This was an entertaining session which looked behind the wording of the of the rules and other marketing materials and at the discussions which should take place whenever a new eDiscovery problem arises. Simon Collins of Ernst & Young played the lawyer whose instinctive reaction is to print everything. ZyLAB’s Rob Kenny explained why that was not a realistic option and, through a question and answer routine, identified the parameters which Simon, as client, might feed into a search strategy to limit the provisional review set without risk of over or under inclusiveness.

The client’s opening position – “print everything” – would apparently have yielded four shipping containers of paper. By using various technology tools, this population was reduced to a level at which it made sense to begin human review, with duplicates removed, near duplicates identified, and with thoughtful use of keywords and other tools and techniques used to weed out, or at least relegate, material which was not worth looking at.

There was more to this question and answer routine than the technology – the opening question was “who were the really key people?”, and the discussion covered the good sense involved in sharing these discussions with opponents (“if you don’t, you are mad”). We could have coped with more than the 30 minutes allowed for this session.

Obstacles to obtaining discovery – barrister Ronan Lupton and Nigel Murray of Huron Legal

The “obstacles” referred to here were mainly those created by data protection and privacy regulations. The focus for US lawyers is, not unnaturally, the conflict between broad US discovery and restrictive EU data laws. As Ronan Lupton made clear, conflicts arise in purely domestic claims as well. He gave a number of case references which I will follow up separately, but one can see how conflicts arise at every turn between the openness which litigation requires and the restrictions of privilege and constitutional rights as well as privacy.

If I were to pick just one point of importance from Ronan Lupton’s talk it was a reference to an application which was rejected by the court because of the inadequacy of the explanation which accompanied the application. This is a common theme in applications to US courts at the intersection between technology, discovery rules and privacy restrictions. If you are going to argue about any of these points, let alone all of them, it pays to engage the services of an expert, and specifically one who understands local rules, as Ronan Lupton clearly does in his jurisdiction.

Huron Legal’s Nigel Murray has been involved in cross-border ediscovery and in the privacy implications since the two subjects came together with the 1995 EU Directive. The problem, he said, comes down to this: how do we provide data required in one jurisdiction without breaking the rules of another?  The demands may be very broad, particularly if emanating from the US, and the restrictions are particularly tight in countries like France which have blocking statutes on top of the EU-driven data protection and privacy laws.

One needs practical answers to these questions as well as legal ones, and Nigel Murray spoke about collecting, hosting and reviewing data in-country with any subsequent export covered by the terms of a protective order designed to reconcile any conflicts which remain after in-country culling. He closed with a warning that whatever you do in the way of restrictions and limitations placed upon the use of the data in the current proceedings, the Patriot Act trumps it once it is on US soil.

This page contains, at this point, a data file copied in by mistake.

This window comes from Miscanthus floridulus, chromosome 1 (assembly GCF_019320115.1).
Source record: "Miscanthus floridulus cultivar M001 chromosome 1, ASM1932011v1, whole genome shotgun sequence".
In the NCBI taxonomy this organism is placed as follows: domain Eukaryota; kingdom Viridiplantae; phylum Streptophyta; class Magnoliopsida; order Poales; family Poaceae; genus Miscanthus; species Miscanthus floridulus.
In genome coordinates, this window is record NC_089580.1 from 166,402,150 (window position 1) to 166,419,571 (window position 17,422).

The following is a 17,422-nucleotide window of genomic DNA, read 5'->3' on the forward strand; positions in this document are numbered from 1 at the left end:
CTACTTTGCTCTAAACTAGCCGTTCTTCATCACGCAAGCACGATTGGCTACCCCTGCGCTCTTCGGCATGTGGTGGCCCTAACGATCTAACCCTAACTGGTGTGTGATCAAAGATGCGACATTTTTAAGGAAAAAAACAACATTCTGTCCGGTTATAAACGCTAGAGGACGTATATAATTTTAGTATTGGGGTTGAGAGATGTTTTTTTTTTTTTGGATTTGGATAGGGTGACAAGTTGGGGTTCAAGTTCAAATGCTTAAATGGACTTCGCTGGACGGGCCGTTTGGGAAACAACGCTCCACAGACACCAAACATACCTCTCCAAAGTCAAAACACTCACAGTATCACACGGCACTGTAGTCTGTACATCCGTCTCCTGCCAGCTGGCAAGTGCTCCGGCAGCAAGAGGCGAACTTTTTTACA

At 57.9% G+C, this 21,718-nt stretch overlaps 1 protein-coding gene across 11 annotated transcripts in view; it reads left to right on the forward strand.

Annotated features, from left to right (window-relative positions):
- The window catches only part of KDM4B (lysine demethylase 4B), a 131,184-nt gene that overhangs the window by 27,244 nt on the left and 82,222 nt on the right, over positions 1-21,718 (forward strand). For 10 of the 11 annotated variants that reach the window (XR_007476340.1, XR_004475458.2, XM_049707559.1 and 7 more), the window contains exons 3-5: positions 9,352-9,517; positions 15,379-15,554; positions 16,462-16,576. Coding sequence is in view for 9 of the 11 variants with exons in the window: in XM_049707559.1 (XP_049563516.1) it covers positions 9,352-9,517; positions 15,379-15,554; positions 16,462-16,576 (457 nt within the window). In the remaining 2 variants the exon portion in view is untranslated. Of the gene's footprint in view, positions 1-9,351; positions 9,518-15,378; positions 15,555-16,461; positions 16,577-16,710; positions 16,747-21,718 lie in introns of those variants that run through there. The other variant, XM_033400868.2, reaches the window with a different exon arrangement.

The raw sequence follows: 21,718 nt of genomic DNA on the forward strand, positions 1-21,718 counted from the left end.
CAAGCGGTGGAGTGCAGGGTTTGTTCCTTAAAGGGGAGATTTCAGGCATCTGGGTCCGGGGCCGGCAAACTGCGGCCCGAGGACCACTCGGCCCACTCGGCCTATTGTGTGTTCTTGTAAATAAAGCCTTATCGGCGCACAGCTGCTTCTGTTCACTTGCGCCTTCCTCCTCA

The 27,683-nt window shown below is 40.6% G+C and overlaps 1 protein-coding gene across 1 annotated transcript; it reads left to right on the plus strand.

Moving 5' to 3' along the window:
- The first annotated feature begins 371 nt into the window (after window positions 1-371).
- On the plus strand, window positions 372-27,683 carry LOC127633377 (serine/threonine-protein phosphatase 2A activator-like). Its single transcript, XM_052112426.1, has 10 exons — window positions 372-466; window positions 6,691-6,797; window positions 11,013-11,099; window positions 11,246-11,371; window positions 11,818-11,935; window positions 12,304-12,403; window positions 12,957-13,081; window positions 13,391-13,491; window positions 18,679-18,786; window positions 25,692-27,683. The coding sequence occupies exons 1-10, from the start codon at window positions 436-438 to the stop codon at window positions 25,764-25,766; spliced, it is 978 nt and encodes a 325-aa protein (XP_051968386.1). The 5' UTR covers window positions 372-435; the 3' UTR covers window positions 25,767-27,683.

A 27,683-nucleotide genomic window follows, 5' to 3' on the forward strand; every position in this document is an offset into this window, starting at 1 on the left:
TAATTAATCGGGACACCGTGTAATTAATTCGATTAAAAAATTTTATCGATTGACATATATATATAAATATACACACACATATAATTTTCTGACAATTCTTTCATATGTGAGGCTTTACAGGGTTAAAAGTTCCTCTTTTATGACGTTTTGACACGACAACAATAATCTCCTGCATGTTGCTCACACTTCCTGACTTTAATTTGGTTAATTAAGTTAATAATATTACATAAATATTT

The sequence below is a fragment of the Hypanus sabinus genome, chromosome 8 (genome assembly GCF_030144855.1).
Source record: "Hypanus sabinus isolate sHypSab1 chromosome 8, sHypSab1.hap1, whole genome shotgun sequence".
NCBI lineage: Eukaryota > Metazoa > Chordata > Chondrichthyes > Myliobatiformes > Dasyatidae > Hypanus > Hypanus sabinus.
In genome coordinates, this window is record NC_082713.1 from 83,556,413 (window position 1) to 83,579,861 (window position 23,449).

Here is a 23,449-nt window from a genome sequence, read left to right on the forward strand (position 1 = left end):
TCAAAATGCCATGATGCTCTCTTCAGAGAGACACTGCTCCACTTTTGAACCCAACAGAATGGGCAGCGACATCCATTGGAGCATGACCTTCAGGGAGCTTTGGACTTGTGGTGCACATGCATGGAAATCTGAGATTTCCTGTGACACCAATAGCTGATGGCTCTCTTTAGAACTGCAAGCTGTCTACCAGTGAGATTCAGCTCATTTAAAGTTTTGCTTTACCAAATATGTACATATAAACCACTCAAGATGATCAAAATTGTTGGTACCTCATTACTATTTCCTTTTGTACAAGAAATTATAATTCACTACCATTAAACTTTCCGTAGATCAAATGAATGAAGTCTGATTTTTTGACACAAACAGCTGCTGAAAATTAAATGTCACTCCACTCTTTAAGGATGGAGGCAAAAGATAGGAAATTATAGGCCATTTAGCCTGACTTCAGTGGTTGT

A survival guide to US eDiscovery – Browning Marean  of DLA Piper US

Despite its title, there was little in this excellent talk which was US-specific. Browning Marean of DLA Piper US talked of danger matched by opportunity, particularly opportunity for the young who could grasp the chance to acquire  career-changing skills. He gave us the text of the relevant parts of the California Bar’s ethical duty of competence and diligence and showed that the wording of the parallel Irish rules similarly required sufficient expertise to advise the client competently. How could it not include an understanding of the electronic documents which every client now lived by and which turn up in every litigation or regulatory request?

He synthesised all the cases you have read into one poster reading “Clueless is no Excuse” – pure heart and empty head was not good enough.

We closed with a Q&A panel chaired by Browning Marean and comprising Mr Justice Frank Clark, barrister Pauline Walley SC, Cernam’s Owen O’Connor and me. I must reject one calumny which arose from that session. It was said afterwards that I was writing my next blog post on my iPad whilst taking part in the lively Q&A. Whilst I would love to think that such multi-tasking was within my powers, the points whizz by so quickly at these sessions that I need to capture them as they come. IPad = scratchpad for these purposes.

The anecdotal feed-back about this conference at the drinks party and dinner which followed was overwhelmingly enthusiastic. It is worth observing that the conference was not organised until September, and it takes considerable powers of planning and persuasion to round up sponsors, speakers and delegates, to say nothing of a venue and the rest, in that time. Its success reflects well, not only on Owen O’Connor, Karen Reilly and the rest of the people at Cernam and Informa, but on the growing body of providers, lawyers and clients in Ireland who can see that eDiscovery is an unavoidable feature of the civil litigation landscape. These are the early adopters, and are the ones who stand to win as new rules and increased client demands and a premium to eDiscovery expertise.


About Chris Dale

I have been an English solicitor since 1980. I run the e-Disclosure Information Project which collects and comments on information about electronic disclosure / eDiscovery and related subjects in the UK, the US, AsiaPac and elsewhere
This entry was posted in Discovery, eDisclosure, eDiscovery, Electronic disclosure, Ernst & Young, Huron Legal, Ireland, Predictive Coding, ZyLAB. Bookmark the permalink.